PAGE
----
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Defiant O.C. sect leader gets 10-day jail sentence

January 13, 2007|Mai Tran | Times Staff Writer

The 85-year-old leader of a Christian sect in Costa Mesa was sentenced Friday to 10 days in jail for interfering with county health inspectors and operating a restaurant without a permit.

About two dozen members of the Piecemakers, a small Christian commune formed in the 1970s, filled the gallery as Orange County Superior Court Judge Kelly W. MacEachern sentenced Marie Kolasinski. In addition to the jail time, she was given three years' probation and ordered to attend an anger-management program.

Piecemakers Judy Haeger, 59, and Doug Follette, 52, were sentenced to three years' probation and 30 days of community service. Kolasinski, Haeger and Follette must also pay a total of $9,074 in restitution to Orange County's health department, must obtain permits in order to run their restaurant and must allow unannounced health department inspections.

"No man is above the law, and no man is below it," the judge said, quoting Theodore Roosevelt.

When the judge asked the three if they understood their sentences, Kolasinski, wearing a black beret, said she didn't know why she was being punished.

"I don't understand the laws," she said. "I feel I serve my country better by not sitting in jail."

MacEachern said Kolasinski got jail time because she was the "instigator" and had a "long history of disobedience."

Some Piecemakers burst into tears as deputies took Kolasinski into custody. Members said they planned to appeal the sentence.

The Piecemakers, made up mostly of 26 elderly women who live communally, run a homey store on Adams Avenue that features handmade quilts, craft supplies and a small tearoom that serves sandwiches, soups and sweets.

Since 1991, the group has barred health inspectors from its facility, citing freedom of religion.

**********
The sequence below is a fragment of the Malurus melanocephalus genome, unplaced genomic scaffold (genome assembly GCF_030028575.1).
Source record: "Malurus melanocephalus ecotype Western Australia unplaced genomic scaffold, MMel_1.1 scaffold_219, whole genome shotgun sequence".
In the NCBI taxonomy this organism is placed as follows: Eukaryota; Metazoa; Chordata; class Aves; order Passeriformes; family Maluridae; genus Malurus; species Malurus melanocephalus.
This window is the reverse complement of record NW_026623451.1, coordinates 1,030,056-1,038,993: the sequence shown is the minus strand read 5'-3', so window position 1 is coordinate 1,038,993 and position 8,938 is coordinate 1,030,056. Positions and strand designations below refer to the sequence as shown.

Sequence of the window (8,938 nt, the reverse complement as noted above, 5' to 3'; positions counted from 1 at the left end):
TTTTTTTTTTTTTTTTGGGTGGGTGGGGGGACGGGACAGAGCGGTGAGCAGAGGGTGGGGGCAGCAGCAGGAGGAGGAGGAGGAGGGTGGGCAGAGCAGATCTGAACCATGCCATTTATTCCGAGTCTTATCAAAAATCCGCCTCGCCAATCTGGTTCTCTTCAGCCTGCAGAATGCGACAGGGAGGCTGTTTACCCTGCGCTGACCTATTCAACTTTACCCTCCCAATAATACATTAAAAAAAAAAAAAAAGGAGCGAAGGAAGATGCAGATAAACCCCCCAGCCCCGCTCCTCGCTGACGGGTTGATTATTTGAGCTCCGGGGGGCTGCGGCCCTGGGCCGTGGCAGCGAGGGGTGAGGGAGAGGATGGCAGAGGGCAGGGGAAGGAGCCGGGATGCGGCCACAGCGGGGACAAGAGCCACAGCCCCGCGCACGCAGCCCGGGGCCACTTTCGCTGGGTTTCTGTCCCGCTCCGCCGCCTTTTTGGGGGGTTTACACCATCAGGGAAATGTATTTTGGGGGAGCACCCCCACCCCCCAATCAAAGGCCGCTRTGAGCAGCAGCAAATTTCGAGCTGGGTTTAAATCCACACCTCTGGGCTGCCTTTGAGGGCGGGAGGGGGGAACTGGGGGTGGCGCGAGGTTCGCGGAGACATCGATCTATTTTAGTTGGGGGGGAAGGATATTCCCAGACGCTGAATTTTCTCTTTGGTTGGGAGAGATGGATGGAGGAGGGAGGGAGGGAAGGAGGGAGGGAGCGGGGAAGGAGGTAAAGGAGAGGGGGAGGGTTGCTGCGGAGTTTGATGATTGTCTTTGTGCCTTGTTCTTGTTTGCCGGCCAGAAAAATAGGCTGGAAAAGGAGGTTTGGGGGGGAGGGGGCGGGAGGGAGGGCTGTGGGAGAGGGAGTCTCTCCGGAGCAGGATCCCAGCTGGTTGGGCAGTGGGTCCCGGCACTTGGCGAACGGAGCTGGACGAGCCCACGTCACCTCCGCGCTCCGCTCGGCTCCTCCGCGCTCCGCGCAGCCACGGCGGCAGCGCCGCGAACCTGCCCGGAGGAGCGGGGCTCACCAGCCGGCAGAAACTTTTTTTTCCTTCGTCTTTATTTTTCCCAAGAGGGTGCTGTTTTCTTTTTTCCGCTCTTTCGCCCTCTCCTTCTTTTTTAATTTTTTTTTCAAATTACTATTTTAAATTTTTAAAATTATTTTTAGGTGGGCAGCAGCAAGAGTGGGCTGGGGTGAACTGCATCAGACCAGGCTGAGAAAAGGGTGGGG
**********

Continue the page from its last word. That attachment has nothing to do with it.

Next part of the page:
In October 2005, health department investigators obtained a warrant and entered the site with inspectors and Costa Mesa police. Piecemakers spewed profanities and tried to strike inspectors, and Kolasinski snatched a thermometer from one.

Health inspectors said some food items in the tearoom were not stored at the proper temperature and that some foods were not packaged, a violation of its permit. Piecemakers has refused inspections at least eight times, county officials said.

"The codes and regulations that are being enforced upon the small business people do not ensure the health or security of the people," Haeger said, according to the probation report. "God has given us brains and common sense, and we can be self-governed."

Outside the courtroom, Piecemakers said they were angry with the sentences.

"These laws are stupid laws," said Diane Sieker. "The government bullies us, terrorizes us. They come in with their guns and attitude and give us people who are trying to make a living a hard time."

Kolasinski, Haeger and Follette could have faced up to two years in prison.

According to probation reports, the three refused to acknowledge wrongdoing and felt they were victims of government harassment, unjust laws and discrimination.

Kolasinski said her 4th Amendment rights against unreasonable searches were violated by "vultures" (healthcare workers) and "sneaks" (undercover investigators) who "undermine the American way of life," according to the probation report.

mai.tran@latimes.com

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